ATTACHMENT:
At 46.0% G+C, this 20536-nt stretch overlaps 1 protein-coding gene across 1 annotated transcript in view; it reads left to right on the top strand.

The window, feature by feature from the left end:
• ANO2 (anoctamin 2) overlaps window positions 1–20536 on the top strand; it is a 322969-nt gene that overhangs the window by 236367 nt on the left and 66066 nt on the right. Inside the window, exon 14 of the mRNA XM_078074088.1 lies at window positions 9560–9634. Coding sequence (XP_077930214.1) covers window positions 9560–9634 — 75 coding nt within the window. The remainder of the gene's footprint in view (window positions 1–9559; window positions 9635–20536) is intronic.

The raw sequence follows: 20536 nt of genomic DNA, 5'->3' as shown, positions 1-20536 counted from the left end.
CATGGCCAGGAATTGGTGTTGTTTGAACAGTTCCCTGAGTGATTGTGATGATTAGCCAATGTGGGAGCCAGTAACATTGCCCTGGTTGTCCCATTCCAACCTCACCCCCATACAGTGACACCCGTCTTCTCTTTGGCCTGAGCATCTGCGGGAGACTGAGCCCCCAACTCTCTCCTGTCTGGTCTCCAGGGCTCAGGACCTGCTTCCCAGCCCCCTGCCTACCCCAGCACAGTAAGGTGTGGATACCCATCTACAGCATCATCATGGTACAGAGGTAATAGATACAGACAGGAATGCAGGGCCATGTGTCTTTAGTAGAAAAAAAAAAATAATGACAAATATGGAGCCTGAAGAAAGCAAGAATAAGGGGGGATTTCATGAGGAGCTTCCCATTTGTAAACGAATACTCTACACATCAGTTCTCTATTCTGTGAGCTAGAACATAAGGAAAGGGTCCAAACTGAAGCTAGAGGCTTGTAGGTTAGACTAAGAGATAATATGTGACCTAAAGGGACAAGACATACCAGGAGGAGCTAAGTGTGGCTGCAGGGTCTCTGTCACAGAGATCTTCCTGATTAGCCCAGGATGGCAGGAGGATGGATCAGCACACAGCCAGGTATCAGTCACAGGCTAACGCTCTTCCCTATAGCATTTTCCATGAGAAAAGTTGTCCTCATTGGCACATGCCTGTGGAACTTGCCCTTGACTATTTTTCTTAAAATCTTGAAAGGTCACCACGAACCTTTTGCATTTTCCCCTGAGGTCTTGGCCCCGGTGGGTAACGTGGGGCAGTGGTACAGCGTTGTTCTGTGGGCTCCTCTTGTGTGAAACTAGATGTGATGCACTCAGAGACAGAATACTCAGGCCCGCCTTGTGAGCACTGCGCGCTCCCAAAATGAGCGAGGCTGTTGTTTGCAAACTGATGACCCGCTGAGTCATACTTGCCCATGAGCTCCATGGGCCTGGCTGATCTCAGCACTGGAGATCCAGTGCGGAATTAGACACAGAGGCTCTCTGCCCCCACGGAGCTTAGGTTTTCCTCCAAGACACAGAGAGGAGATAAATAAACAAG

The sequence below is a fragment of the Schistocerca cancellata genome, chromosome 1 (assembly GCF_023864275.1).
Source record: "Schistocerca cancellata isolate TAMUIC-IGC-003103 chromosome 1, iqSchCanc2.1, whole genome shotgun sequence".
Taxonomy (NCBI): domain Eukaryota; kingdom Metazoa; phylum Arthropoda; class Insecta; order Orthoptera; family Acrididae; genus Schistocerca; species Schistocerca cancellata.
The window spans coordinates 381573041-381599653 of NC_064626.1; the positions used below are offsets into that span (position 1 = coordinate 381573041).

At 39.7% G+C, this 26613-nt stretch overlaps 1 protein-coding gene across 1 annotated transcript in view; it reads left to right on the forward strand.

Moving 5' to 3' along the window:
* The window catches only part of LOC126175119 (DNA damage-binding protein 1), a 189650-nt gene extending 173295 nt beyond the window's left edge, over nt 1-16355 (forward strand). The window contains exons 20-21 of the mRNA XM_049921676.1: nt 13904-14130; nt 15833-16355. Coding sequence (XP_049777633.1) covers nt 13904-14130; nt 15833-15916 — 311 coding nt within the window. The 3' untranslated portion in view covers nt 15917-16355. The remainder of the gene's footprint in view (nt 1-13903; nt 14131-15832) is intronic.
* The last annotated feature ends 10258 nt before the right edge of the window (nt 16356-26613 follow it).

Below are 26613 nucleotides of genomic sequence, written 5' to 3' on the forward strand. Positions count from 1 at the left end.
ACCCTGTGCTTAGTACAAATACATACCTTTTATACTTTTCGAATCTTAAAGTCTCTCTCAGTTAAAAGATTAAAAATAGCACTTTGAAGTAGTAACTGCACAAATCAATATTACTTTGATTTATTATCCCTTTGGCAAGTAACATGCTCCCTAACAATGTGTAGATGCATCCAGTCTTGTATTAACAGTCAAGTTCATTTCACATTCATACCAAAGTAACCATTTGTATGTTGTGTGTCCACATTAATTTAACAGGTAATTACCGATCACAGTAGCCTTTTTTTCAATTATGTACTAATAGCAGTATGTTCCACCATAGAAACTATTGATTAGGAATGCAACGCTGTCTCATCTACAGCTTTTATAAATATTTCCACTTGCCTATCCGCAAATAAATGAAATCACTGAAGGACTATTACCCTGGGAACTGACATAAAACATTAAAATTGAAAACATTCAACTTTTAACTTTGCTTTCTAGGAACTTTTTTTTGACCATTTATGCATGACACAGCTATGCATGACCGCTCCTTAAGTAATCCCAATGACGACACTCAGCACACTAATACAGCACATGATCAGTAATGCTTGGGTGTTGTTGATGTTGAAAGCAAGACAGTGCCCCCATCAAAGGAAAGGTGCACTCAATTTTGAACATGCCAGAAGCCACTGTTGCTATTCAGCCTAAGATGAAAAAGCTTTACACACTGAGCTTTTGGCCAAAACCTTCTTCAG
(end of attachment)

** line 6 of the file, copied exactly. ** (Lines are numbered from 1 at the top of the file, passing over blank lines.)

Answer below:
The sequence below is a fragment of the Schistocerca cancellata genome, chromosome 1 (assembly GCF_023864275.1).